Email updates

Keep up to date with the latest news and content from BMC Pediatrics and BioMed Central.

Open Access Research article

Neonatal Hyperbilirubinemia in infants with G6PD c.563C > T Variant

Bushra Moiz1*, Amna Nasir1, Sarosh Ahmed Khan2, Salima Amin Kherani2 and Maqbool Qadir3

Author Affiliations

1 Department of Pathology and Microbiology, The Aga Khan University Hospital, Karachi, Pakistan

2 Medical Student, The Aga Khan Medical College, Karachi, Pakistan

3 Department of Pediatrics and Child Health, The Aga Khan University, Karachi, Pakistan

For all author emails, please log on.

BMC Pediatrics 2012, 12:126  doi:10.1186/1471-2431-12-126

Published: 20 August 2012

Abstract

Background

There is a strong correlation between glucose-6-phosphate dehydrogenase (G6PD) deficiency and neonatal hyperbilirubinemia with a rare but potential threat of devastating acute bilirubin encephalopathy. G6PD deficiency was observed in 4–14% of hospitalized icteric neonates in Pakistan. G6PD c.563C > T is the most frequently reported variant in this population. The present study was aimed at evaluating the time to onset of hyperbilirubinemia and the postnatal bilirubin trajectory in infants having G6PD c.563C > T.

Methods

This was a case–control study conducted at The Aga Khan University, Pakistan during the year 2008. We studied 216 icteric male neonates who were re-admitted for phototherapy during the study period. No selection was exercised. Medical records showed that 32 were G6PD deficient while 184 were G6PD normal. Each infant was studied for birth weight, gestational age, age at the time of presentation, presence of cephalhematoma, sepsis and neurological signs, peak bilirubin level, age at peak bilirubin level, days of hospitalization, whether phototherapy or exchange blood transfusion was initiated, and the outcome. During hospital stay, each baby was tested for complete blood count, reticulocyte count, ABO and Rh blood type, direct antiglobulin test and quantitative G6PD estimation [by kinetic determination of G6PDH]. G6PDgenotype was analyzed in 32 deficient infants through PCR-RFLP analysis and gene sequencing.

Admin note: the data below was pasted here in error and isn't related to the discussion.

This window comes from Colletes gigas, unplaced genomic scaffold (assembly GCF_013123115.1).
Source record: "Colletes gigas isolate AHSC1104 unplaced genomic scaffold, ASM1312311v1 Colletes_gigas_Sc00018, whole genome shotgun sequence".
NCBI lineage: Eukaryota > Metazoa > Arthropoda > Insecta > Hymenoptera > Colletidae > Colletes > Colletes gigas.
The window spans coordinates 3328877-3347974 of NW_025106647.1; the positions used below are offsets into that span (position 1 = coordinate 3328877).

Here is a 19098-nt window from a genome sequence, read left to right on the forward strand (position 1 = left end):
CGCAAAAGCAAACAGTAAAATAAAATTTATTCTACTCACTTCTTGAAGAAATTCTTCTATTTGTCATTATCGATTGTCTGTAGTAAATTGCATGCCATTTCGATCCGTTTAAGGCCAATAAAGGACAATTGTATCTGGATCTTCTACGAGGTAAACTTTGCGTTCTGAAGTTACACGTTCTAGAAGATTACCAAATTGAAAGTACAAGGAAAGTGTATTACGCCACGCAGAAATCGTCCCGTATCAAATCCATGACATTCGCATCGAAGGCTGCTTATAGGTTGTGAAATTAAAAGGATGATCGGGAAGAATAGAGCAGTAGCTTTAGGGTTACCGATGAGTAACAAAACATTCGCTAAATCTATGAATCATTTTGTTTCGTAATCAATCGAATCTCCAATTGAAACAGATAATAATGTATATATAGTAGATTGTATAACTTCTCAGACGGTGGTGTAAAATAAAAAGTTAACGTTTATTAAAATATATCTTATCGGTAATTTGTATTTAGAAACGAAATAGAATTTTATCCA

Results

G6PD variants c.563C > T and c.131 C > G were observed in 21 (65%) and three (9%) of the 32 G6PD deficient infants, respectively. DNA of eight (25%) newborns remained uncharacterized. In contrast to G6PD normal neonates, infants with c.563C > T variant had significantly lower enzyme activity (mean ± 1SD; 0.3 ± 0.2 U/gHb vs. 14.0 ± 4.5 U/gHb, p < 0.001) experienced higher peak levels of total serum bilirubin (mean ± 1SD; 16.8 ± 5.4 mg/dl vs. 13.8 ± 4.6 mg/dl, p = 0.008) which peaked earlier after birth (mean ± 1SD 2.9 ± 1.6 vs. 4.3 ± 2.3 days, p = 0.007). No statistically significant difference was observed in mean weight, age at presentation, hemoglobin, reticulocyte count, TSH level, hospital stay or in the frequency of initiation of phototherapy or blood exchange between the two groups.

Conclusions

We concluded that infants with G6PD c.563C > T variant developed jaundice earlier than infants with normal G6PD enzyme levels. Compared to G6PD normal infants, G6PD c.563C > T carrying infants had significantly low G6PD activity.